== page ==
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Reduced work schedule after FMLA - California

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  • Reduced work schedule after FMLA - California

    I have been out on FMLA and will be returning to work next week. My employer will allow me to return to work on a reduced schedule to ease back into work while I fully recuperate. What are the minimum amount of hours I must work a week in order to be considered a full-time employee in California? Before going out on leave, I was a full-time salaried employee.

  • #2
    I believe it depends on the wage order. But possibly someone else will have more information.
    The above answer, whatever it is, assumes that no legally binding and enforceable contract or CBA says otherwise. If it does, then the terms of the contract or CBA apply.

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    • #3
      Does California even have such a law? vucla, for what purpose are you asking?
      I don't respond to Private Messages unless the moderator specifically refers you to me for that purpose. Thank you.

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      • #4
        At least a couple of wage orders do. I don't know if there is one that applies for general employment.
        The above answer, whatever it is, assumes that no legally binding and enforceable contract or CBA says otherwise. If it does, then the terms of the contract or CBA apply.

        Comment


        • #5
          Hi, the purpose of my question is that I am concerned about returning to work on a reduced schedule if working less than a certain amount of hours would disqualify me from my full-time salaried status. I am worried about losing the benefits (medical and other) I had as a full-time salaried and therefore wondered if there is a certain amount of hours one must work to hold on to the full-time salaried status. I also wondered how long I'd be able to work on a reduced schedule since I have exhausted all my time (12 weeks) with FMLA. Thank you for any responses!

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          • #6
            If you have exhausted all 12 weeks of FMLA, then what happens from here is entirely up to your employer. (If you had FMLA time left, then you would qualify for reduced schedule FMLA and would still be regarded as a full-time employee.) At this point, you're going to need to talk to your employer about your continuing eligibility for benefits, how long they're willing to let you work a reduced schedule, and so on.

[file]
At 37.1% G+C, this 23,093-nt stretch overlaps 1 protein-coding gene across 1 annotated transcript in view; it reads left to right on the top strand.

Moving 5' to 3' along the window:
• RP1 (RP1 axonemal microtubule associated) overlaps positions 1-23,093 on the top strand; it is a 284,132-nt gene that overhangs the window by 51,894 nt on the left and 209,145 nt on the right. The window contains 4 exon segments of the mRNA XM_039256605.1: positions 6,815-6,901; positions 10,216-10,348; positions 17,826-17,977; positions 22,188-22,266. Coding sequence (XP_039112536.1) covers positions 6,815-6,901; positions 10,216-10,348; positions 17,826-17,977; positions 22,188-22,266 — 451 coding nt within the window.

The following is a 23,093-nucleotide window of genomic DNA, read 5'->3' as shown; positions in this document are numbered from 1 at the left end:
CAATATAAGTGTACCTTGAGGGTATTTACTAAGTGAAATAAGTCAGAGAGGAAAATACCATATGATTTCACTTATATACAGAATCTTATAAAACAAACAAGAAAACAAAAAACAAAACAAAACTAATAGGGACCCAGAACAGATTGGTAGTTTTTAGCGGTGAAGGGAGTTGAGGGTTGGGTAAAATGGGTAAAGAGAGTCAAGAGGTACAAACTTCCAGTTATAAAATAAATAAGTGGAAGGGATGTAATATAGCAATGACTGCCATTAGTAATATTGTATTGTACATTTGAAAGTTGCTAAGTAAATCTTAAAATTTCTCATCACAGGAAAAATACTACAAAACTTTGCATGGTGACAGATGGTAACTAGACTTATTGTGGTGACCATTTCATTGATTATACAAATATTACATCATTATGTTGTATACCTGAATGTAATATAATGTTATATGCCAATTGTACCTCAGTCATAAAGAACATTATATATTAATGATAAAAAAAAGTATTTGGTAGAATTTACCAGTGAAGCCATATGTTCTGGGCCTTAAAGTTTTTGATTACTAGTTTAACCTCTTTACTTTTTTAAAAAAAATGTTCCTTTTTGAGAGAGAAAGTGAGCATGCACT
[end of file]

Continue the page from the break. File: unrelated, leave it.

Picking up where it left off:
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            • #7
              Question...is the easing back to FT work doctor recommended? Or is the employeer just taking it upon themselves to do this? When you return from FMLA they must treat you as though you were never absent. So if the employer is taking it upon themselves to put you on a PT schedule to ease you back to FT work, then they are not being blind to the leave.

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              • #8
                The reduced work schedule is a dr. recommendation that my employer said they would accomodate. However, the amount of hours has not yet been determined. That is the reason I am posing the question, in order to see if there is any backing with the law that I may have even though FMLA is exhausted. I just wanted to provide some sort of guidance for the dr.

                Also, could I be terminated if the dr. recommends a reduced work schedule for too long since I've exhausted FMLA or would the dr's note cover me for the recommended time?

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                • #9
                  A doctor's note has no weight in this matter. You are given the equivalent of 12 weeks job protection and since that will be completley exhausted your job is no longer protected.

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                  • #10
                    Wouldn't this depend though on why OP was out on FMLA to begin with? A Dr. note may be sufficient if it has anything to do with an ADA claim, or am I wrong? (I am new to HR so forgive me if I am mistaken)

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                    • #11
                      IF there is an ADA claim, possibly. But not everything that qualifies for FMLA qualifies under the ADA (and vice versa). And even if it does, the employer does not have to provide the accomodation that the employer wants, or even the one the doctor recommends.
                      The above answer, whatever it is, assumes that no legally binding and enforceable contract or CBA says otherwise. If it does, then the terms of the contract or CBA apply.

                      Comment

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